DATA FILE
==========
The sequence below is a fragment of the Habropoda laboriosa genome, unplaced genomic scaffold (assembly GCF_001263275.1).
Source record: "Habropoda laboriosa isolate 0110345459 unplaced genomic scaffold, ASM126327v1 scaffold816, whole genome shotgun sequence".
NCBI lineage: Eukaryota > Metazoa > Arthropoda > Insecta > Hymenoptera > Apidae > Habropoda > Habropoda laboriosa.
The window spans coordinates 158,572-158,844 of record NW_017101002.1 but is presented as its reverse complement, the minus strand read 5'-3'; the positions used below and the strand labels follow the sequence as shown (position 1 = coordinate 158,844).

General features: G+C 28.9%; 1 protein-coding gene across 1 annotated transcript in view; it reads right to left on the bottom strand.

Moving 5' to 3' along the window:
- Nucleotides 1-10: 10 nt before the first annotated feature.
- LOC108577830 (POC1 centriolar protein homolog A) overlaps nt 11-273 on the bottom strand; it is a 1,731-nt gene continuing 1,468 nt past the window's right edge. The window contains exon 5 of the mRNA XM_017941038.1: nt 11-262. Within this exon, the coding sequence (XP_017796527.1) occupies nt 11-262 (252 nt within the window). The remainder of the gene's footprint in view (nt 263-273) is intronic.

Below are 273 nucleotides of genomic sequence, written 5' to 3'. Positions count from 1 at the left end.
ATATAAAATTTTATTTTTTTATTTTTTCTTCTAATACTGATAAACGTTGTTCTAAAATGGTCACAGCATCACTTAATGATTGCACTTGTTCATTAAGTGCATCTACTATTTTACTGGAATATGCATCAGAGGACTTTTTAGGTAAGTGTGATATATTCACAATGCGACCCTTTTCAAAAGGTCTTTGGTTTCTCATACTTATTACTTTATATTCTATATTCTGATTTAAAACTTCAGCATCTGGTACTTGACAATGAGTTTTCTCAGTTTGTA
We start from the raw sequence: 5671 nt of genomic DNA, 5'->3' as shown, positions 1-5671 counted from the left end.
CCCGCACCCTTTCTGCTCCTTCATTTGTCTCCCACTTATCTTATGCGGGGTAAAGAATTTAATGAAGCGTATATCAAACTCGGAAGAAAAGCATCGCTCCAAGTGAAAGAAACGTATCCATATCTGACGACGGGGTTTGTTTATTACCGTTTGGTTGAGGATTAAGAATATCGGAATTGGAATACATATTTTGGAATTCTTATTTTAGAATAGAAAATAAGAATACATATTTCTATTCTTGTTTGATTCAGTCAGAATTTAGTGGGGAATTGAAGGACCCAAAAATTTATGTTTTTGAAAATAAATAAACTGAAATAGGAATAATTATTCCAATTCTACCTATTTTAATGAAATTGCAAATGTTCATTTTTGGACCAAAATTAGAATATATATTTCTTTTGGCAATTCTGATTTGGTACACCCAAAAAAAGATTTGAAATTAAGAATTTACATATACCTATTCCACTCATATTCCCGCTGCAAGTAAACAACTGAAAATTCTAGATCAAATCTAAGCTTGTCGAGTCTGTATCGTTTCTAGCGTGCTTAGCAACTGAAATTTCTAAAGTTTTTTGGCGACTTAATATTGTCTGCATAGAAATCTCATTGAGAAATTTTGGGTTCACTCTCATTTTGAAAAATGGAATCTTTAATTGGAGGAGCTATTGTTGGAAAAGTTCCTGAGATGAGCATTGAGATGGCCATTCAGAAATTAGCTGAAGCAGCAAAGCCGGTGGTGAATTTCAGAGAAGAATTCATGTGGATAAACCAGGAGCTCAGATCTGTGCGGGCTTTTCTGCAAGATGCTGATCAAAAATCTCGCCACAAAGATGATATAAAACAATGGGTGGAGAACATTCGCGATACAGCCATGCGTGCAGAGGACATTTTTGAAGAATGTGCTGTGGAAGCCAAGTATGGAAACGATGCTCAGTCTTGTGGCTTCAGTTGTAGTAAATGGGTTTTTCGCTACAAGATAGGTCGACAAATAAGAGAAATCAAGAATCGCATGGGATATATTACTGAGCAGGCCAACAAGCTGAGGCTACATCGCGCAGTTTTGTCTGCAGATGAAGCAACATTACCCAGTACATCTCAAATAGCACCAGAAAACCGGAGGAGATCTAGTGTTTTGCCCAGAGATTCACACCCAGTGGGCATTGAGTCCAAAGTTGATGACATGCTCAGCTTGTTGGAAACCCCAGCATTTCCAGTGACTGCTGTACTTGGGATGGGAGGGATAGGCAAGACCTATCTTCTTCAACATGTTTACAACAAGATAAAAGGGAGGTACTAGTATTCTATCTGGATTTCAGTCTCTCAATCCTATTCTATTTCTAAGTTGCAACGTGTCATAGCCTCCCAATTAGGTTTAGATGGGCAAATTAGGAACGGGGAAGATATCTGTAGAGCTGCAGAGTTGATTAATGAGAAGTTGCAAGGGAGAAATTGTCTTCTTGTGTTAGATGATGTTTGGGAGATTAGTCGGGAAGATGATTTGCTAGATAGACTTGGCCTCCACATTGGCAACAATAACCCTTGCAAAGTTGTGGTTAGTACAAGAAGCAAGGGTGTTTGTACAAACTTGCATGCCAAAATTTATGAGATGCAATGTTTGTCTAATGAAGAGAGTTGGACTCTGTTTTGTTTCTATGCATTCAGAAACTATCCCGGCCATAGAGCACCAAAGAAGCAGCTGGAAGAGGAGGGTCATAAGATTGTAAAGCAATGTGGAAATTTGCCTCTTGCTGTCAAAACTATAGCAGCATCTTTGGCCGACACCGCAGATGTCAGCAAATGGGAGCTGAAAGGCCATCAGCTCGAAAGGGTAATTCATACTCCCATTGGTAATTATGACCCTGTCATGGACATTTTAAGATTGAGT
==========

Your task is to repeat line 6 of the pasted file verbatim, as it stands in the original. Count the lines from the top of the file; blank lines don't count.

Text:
Moving 5' to 3' along the window: